The day of the chippie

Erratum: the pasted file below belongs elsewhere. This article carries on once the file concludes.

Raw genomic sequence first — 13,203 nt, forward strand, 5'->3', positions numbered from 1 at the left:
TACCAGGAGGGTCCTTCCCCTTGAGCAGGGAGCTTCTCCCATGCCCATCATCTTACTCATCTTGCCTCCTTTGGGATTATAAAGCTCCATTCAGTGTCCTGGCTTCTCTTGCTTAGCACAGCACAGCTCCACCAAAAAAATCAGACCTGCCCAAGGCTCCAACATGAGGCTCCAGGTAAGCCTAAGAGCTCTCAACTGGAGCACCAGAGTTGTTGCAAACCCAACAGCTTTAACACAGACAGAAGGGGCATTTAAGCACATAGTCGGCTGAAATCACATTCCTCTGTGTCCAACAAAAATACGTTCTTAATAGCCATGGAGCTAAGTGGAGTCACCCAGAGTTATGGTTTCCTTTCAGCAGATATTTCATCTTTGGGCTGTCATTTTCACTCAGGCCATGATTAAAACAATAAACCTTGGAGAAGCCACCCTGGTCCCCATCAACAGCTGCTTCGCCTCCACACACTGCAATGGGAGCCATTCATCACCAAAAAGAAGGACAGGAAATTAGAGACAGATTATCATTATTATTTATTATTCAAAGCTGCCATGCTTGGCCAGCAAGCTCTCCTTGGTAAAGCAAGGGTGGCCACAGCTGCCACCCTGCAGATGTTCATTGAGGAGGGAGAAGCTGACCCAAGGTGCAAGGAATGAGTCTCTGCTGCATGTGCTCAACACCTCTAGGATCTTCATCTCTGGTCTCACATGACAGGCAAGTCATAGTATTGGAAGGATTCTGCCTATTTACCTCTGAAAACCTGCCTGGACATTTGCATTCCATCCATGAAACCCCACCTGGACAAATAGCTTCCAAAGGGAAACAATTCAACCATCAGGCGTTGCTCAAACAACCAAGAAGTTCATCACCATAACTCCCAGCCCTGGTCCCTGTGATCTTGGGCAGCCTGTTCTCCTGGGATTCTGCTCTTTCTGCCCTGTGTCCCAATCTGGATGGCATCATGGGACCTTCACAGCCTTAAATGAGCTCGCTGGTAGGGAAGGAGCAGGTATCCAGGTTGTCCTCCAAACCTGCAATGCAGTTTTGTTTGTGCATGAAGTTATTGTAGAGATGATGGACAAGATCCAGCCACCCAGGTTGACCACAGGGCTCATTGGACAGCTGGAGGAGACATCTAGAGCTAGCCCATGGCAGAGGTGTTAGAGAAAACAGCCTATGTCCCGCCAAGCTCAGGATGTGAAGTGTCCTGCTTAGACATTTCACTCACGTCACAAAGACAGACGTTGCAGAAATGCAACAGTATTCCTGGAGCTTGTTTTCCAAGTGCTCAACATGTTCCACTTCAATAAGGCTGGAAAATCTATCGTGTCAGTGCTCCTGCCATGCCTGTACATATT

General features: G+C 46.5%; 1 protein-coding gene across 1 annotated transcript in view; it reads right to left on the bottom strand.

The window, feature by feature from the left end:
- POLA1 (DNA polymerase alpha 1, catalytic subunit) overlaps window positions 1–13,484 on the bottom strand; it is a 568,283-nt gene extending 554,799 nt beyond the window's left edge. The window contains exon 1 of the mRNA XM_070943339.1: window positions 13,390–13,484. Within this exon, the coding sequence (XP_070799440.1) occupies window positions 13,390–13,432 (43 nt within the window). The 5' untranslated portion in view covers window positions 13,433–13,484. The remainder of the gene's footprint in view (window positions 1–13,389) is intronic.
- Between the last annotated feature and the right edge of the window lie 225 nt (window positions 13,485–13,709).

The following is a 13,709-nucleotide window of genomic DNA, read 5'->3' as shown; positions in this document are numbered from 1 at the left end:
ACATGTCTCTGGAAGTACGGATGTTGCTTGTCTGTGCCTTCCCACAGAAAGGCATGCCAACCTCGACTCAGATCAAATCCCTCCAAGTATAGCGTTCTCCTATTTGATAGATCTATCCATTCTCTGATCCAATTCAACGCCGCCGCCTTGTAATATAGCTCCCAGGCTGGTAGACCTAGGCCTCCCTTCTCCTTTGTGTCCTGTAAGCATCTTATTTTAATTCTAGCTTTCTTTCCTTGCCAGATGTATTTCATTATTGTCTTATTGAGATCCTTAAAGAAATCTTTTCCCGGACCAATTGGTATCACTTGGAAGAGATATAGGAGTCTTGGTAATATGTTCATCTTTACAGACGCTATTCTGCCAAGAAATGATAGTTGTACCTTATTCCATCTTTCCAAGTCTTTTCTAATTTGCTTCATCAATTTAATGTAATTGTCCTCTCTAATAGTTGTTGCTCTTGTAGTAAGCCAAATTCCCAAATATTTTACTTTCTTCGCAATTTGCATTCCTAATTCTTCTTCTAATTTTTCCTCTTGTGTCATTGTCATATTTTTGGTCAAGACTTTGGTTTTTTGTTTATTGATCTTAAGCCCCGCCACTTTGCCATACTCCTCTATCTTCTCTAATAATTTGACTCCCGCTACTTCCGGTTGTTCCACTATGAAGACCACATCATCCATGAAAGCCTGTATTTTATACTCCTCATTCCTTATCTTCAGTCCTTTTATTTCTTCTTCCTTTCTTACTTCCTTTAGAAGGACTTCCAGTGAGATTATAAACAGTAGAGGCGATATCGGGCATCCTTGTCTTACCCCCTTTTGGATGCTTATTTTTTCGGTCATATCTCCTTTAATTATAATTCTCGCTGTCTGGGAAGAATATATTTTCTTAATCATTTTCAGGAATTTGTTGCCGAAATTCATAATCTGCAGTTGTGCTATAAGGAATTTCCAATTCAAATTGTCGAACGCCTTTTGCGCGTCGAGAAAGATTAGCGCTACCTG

In what might at first be seen as an ironic proposition, the organisers said this first National Carpenters Day – April 21 – was about recognising the contribution of carpenters in producing a positive environmental impact.The National Housing Supply Council estimates that Australia needs more than 3 million additional dwellings by 2028, and the Nation Building and Jobs Plan is designed to address the predicted shortfall of 431,000 dwellings.By choosing wood and timber products where possible in the construction of these 3 million houses, the NHSC said emissions equivalent to about 75 million tonnes of carbon dioxide could be saved in Australia.National Carpenters Day spokesperson Ric Sinclair said the federal government’s $6.4 billion boost to public and community housing as part of the Nation Building plan was good news for the building sector, and carpenters were keen to reap the benefits.Sinclair said the investment would significantly benefit the thousands of carpentry businesses across Australia, and because carpenters worked with wood, the industry also offered significant environmental benefits.“Trees absorb carbon dioxide from the atmosphere. That carbon is stored in wood and stays there, accounting for nearly 50 per cent of the dry weight of a wood product,” Sinclair said.He said the latest Australian Bureau of Statistics research demonstrated how important the government’s package would be to carpenters and the building industry as a whole.“ABS statistics show that while sales of new homes increased by 3.9 per cent in February 2009 – fuelled by the First Home Owners Grant – housing starts fell by 10 per cent in the December 2008 quarter, and lending for investment in new residential construction was also down 12 per cent compared to the three months to February 2008,” Sinclair said. “Carpenters will be heartened to know that the Nation Building and Jobs Plan will provide them with much-needed work.”

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